DETROIT -- Sales of new cars and trucks fell more than expected in January at the nation's two largest automakers, with market leader General Motors Corp. posting a 1.8 percent decline and rival Ford Motor Co. reporting a 9.8 percent drop.
While the big US automakers were struggling to explain their declines, Toyota Motor Corp. was reporting a 15.8 percent boost in US sales, and Daimler-Chrysler posted sales that were 9.4 percent higher.
GM said yesterday that it was disappointed with the results but maintained its outlook for the year. Ford, the nation's second-biggest automaker, said it remained optimistic a lineup of new cars would change its fortunes.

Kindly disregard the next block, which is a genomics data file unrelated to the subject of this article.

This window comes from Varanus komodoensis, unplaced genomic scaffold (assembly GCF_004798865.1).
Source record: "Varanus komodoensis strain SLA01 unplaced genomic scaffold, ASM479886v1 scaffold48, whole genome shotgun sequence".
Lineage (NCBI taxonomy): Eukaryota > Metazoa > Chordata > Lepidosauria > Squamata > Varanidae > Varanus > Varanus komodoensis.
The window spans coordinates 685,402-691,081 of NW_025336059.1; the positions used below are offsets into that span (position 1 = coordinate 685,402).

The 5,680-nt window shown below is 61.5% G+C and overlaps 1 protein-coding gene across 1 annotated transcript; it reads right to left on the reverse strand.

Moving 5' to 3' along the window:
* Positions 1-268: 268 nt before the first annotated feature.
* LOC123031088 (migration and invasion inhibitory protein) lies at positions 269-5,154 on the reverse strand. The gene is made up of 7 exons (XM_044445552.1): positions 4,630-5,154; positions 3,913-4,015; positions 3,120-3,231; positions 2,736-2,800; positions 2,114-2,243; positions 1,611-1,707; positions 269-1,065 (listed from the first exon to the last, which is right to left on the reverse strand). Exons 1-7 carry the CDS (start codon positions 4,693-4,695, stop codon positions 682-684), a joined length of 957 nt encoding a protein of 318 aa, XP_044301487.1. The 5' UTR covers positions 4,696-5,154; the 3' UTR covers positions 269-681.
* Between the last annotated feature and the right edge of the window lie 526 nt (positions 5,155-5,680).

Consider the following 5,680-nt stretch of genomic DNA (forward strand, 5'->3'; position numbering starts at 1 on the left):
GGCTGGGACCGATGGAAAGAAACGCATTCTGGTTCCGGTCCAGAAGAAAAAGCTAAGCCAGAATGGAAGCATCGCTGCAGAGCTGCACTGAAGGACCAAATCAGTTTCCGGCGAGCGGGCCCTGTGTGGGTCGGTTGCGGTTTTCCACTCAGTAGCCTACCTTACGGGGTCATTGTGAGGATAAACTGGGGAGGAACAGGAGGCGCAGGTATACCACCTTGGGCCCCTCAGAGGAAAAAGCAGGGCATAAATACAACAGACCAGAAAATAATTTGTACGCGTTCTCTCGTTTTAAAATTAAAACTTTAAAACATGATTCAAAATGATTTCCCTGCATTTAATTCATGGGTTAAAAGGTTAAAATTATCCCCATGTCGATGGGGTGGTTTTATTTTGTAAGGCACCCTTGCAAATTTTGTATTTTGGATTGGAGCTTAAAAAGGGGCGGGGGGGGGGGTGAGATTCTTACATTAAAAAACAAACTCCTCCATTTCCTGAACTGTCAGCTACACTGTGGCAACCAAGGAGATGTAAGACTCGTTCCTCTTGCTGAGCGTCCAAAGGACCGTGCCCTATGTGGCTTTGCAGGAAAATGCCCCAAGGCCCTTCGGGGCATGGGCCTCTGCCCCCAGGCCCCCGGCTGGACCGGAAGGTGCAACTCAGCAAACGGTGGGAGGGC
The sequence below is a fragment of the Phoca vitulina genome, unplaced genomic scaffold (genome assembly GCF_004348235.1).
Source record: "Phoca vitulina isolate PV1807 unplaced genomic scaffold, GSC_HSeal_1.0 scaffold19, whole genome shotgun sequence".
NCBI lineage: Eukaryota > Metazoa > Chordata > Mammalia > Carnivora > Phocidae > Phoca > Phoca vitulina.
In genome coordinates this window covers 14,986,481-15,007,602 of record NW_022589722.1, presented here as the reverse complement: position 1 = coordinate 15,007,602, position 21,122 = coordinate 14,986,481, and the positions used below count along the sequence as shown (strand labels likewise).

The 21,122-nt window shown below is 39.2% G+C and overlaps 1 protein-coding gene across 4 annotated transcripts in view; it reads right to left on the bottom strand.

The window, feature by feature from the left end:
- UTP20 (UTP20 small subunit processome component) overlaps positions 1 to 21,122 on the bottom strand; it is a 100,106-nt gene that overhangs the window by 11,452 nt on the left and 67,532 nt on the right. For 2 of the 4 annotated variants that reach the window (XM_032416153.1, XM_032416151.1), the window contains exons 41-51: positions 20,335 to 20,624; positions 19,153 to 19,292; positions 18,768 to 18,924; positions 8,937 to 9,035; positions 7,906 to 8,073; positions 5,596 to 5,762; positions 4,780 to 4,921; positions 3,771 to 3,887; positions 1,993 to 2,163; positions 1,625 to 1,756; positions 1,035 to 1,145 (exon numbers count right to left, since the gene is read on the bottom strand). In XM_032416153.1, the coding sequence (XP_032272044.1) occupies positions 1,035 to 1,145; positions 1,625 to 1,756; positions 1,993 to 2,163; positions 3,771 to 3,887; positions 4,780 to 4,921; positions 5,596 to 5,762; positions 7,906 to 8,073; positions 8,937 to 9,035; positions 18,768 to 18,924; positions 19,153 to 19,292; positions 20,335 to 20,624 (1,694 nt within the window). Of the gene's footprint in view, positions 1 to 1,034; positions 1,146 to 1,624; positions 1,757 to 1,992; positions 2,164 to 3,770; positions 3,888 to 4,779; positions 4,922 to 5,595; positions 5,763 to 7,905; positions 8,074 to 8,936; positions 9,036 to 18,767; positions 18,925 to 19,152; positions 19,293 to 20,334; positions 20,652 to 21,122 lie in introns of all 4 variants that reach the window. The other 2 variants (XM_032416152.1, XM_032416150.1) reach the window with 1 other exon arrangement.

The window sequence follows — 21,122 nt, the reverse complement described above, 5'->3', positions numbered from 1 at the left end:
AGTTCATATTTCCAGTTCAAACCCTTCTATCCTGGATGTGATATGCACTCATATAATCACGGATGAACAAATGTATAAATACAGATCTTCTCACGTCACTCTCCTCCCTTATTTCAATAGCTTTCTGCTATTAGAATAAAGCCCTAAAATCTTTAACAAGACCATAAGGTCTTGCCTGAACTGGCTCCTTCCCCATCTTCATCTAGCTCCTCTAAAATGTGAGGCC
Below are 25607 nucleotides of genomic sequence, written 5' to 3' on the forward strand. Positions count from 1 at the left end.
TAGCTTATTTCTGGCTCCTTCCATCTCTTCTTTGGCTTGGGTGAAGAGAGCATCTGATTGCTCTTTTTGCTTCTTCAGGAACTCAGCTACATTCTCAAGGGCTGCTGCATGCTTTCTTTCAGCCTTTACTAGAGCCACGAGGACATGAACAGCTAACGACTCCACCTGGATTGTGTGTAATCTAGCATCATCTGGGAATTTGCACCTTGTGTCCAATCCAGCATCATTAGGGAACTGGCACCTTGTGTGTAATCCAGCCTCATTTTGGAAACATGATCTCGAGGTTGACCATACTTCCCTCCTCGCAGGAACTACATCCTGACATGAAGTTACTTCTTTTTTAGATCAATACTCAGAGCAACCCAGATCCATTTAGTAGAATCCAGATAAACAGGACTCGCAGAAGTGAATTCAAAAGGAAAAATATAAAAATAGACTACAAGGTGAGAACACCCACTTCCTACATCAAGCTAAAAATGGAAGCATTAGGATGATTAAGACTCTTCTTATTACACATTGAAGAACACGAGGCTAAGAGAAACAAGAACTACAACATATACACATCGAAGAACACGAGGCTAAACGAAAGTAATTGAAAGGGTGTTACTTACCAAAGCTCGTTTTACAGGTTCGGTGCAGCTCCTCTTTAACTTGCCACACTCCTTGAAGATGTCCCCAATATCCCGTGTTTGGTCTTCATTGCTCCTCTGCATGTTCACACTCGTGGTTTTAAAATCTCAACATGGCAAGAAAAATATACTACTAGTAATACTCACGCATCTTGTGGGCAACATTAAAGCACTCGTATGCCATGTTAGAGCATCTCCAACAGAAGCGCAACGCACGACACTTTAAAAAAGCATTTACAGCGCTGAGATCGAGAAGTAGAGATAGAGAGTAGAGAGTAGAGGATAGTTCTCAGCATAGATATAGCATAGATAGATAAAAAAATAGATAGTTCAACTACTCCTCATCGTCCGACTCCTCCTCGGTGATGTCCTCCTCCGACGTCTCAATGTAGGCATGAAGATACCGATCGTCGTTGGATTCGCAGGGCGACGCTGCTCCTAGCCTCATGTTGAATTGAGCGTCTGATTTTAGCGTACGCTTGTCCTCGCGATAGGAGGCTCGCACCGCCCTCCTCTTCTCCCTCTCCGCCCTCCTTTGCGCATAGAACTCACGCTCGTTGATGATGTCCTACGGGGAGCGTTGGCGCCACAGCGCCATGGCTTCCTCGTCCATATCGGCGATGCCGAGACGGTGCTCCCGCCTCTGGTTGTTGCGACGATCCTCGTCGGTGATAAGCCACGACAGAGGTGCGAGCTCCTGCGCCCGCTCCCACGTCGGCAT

Analysts expected January sales results to be tempered by frigid weather in parts of the country, despite brisk business at the beginning of the month.
Both GM and Ford saw the biggest declines in their car sales, with GM's down 16.8 percent and car sales for the Ford, Lincoln, and Mercury brands falling 20.1 percent. Chrysler's also fell, declining 23.2 percent.
GM's truck sales were up 12.8 percent. Ford's truck sales fell 4.7 percent, despite the continuing success of its F-150 pickup. Chrysler sold 21.5 percent more trucks than in the previous January.
"January sales results were below expectations," said John Smith, GM's vice president for North American sales, service, and marketing. "While we had good results in some divisions . . . a new industry record in sport utility sales and strong truck sales overall, car sales and sales in certain regions were disappointing." Ford's F-series trucks posted record January sales of 61,979, up 9.6 percent.